Science may be closer to figuring out why some people live so darn long. Researchers studying 1,800 people over the age of 100 and another 5,400 over the age of 90 discovered four genes linked to their longevity, Live Science reports. "There's a reasonably strong genetic component to becoming a centenarian, and we want to find out what that is," researcher Stuart Kim says. "We're beginning to unravel the mystery." Kim's study—published in PLOS Genetics—identified genes related to blood type, cell division, and Alzheimer's, as well as one known to make fruit flies live longer, that were either more or less common in the extremely old. In short, centenarians seem to have fewer genes connected to major diseases, according to Time.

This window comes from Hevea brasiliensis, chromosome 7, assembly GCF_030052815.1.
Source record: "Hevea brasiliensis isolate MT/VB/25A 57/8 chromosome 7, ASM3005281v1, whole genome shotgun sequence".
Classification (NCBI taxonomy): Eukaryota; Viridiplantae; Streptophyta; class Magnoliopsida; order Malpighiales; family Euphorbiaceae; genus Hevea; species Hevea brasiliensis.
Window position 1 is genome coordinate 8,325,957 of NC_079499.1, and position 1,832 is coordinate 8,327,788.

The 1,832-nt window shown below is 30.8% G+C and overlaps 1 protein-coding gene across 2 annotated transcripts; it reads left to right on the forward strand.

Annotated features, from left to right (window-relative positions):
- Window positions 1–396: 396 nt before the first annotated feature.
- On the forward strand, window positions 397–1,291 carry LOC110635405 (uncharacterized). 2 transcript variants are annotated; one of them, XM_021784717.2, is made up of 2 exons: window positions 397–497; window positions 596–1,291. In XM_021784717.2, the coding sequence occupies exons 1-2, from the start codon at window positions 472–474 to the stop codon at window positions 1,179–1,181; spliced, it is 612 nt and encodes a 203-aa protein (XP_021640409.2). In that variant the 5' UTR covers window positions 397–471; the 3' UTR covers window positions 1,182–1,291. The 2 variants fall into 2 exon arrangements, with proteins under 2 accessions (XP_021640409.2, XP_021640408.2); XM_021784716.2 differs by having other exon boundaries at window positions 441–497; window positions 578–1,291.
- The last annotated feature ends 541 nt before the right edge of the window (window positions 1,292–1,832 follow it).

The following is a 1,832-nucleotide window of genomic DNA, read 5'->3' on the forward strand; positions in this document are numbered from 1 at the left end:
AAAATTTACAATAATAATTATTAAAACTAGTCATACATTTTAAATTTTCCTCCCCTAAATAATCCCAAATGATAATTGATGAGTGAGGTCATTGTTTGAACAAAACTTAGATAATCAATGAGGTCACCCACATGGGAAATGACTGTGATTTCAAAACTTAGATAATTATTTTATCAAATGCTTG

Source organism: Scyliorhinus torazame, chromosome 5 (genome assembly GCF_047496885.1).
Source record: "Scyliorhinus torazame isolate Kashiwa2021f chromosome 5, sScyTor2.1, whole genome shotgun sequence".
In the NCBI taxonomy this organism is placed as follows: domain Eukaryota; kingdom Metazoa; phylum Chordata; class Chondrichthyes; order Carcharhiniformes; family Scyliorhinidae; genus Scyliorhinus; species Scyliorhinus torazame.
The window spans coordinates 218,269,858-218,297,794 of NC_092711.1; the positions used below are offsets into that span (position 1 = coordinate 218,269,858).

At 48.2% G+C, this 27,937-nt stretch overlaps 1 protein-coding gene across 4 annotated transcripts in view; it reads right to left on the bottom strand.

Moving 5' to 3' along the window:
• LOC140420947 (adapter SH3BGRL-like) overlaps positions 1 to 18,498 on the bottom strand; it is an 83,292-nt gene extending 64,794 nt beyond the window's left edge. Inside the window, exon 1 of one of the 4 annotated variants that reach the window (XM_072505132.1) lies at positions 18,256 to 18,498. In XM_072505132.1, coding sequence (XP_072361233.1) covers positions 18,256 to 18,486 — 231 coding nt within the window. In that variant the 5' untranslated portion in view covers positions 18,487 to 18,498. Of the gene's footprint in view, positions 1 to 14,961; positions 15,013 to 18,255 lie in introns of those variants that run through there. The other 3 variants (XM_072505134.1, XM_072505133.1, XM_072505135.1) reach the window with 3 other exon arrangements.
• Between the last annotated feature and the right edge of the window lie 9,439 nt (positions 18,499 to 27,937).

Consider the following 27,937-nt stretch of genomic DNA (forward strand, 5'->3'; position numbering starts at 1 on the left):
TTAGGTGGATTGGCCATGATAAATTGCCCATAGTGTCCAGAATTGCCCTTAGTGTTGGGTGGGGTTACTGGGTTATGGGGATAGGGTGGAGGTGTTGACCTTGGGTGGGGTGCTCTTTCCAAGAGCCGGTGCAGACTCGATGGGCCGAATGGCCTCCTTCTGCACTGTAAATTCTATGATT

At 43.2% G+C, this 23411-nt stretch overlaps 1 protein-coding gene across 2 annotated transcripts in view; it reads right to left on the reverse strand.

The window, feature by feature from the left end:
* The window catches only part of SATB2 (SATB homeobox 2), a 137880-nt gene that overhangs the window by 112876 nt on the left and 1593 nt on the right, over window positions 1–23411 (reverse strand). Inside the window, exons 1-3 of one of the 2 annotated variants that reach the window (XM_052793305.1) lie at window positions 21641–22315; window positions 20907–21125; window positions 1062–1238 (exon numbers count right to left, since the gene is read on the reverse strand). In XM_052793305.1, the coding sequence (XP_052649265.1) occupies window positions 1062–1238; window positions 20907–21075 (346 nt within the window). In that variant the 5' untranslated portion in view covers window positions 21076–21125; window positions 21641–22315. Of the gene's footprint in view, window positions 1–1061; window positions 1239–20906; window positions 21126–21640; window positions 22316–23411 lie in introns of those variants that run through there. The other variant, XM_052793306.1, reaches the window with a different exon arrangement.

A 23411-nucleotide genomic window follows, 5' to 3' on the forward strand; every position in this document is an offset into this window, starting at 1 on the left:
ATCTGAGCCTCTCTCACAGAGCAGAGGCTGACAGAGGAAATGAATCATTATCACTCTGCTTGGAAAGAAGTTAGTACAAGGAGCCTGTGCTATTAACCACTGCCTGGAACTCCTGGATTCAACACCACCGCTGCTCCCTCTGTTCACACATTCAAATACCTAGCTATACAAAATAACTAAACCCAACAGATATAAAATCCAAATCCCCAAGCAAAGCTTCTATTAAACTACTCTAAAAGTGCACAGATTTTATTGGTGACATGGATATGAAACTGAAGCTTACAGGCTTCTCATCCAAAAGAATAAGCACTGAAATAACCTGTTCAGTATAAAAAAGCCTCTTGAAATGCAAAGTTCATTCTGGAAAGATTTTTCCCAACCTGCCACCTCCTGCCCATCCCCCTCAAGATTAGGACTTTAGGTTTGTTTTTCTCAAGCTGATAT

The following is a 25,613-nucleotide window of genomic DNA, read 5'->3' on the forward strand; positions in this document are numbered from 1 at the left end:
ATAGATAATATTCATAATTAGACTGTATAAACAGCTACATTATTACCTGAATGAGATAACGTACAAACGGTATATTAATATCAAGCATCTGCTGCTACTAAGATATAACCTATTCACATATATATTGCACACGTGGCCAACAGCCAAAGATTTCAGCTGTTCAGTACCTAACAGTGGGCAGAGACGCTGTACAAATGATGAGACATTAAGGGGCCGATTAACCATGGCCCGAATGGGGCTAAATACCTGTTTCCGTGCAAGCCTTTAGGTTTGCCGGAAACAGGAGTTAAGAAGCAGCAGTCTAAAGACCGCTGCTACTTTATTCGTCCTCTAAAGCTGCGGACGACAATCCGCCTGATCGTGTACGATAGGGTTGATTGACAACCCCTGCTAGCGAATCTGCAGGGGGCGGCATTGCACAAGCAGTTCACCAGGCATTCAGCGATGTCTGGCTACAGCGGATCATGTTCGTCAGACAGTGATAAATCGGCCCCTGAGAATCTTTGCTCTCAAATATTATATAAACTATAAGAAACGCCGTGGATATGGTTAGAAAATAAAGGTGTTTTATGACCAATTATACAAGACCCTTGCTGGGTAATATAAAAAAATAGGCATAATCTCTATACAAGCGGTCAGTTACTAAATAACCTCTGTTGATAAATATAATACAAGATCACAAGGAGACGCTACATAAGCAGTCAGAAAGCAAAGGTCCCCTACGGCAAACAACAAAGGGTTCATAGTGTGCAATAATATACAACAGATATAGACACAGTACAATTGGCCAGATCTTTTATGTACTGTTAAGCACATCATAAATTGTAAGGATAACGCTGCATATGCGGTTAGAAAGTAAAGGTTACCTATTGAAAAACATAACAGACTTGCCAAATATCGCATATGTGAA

“It seems intuitively obvious that avoiding disease is part of the strategy of becoming a centenarian,” Time quotes Kim as saying. But he notes that conclusion goes against "really strong dogma in the field." Most researchers tend to believe undiscovered anti-aging genes are responsible, but Kim posits it could be much simpler: Centenarians may just get fewer diseases. According to Live Science, one of the four genes causes type O blood, which is known to be negatively associated with heart disease and cancer. Another of the genes is related to whether organ transplants are rejected or accepted, Time reports. According to Live Science, researchers hope further studies will turn up even more genetic similarities in centenarians. (This study says young blood can reverse the aging process.)